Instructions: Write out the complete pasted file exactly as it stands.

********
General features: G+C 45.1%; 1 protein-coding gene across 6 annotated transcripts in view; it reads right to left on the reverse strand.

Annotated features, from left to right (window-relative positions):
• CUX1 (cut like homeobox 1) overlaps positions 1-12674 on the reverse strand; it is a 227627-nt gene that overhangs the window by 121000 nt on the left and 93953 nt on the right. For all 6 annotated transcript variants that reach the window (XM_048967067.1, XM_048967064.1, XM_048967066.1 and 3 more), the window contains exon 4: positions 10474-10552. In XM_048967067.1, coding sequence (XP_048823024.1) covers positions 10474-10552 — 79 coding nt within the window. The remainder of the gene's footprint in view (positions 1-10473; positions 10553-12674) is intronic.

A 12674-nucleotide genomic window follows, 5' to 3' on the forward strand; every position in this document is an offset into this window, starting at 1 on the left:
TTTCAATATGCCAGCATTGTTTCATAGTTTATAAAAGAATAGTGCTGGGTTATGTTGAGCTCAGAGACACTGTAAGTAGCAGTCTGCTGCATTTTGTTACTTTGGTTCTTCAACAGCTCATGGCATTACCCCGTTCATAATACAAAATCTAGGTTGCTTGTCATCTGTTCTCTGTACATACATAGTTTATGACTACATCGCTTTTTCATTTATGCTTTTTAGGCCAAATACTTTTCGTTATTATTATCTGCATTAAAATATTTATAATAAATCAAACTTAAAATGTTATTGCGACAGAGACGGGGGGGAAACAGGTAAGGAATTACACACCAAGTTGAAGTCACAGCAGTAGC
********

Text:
General features: G+C 45.1%; 1 protein-coding gene across 6 annotated transcripts in view; it reads right to left on the reverse strand.

Annotated features, from left to right (window-relative positions):
• CUX1 (cut like homeobox 1) overlaps positions 1-12674 on the reverse strand; it is a 227627-nt gene that overhangs the window by 121000 nt on the left and 93953 nt on the right. For all 6 annotated transcript variants that reach the window (XM_048967067.1, XM_048967064.1, XM_048967066.1 and 3 more), the window contains exon 4: positions 10474-10552. In XM_048967067.1, coding sequence (XP_048823024.1) covers positions 10474-10552 — 79 coding nt within the window. The remainder of the gene's footprint in view (positions 1-10473; positions 10553-12674) is intronic.

A 12674-nucleotide genomic window follows, 5' to 3' on the forward strand; every position in this document is an offset into this window, starting at 1 on the left:
TTTCAATATGCCAGCATTGTTTCATAGTTTATAAAAGAATAGTGCTGGGTTATGTTGAGCTCAGAGACACTGTAAGTAGCAGTCTGCTGCATTTTGTTACTTTGGTTCTTCAACAGCTCATGGCATTACCCCGTTCATAATACAAAATCTAGGTTGCTTGTCATCTGTTCTCTGTACATACATAGTTTATGACTACATCGCTTTTTCATTTATGCTTTTTAGGCCAAATACTTTTCGTTATTATTATCTGCATTAAAATATTTATAATAAATCAAACTTAAAATGTTATTGCGACAGAGACGGGGGGGAAACAGGTAAGGAATTACACACCAAGTTGAAGTCACAGCAGTAGC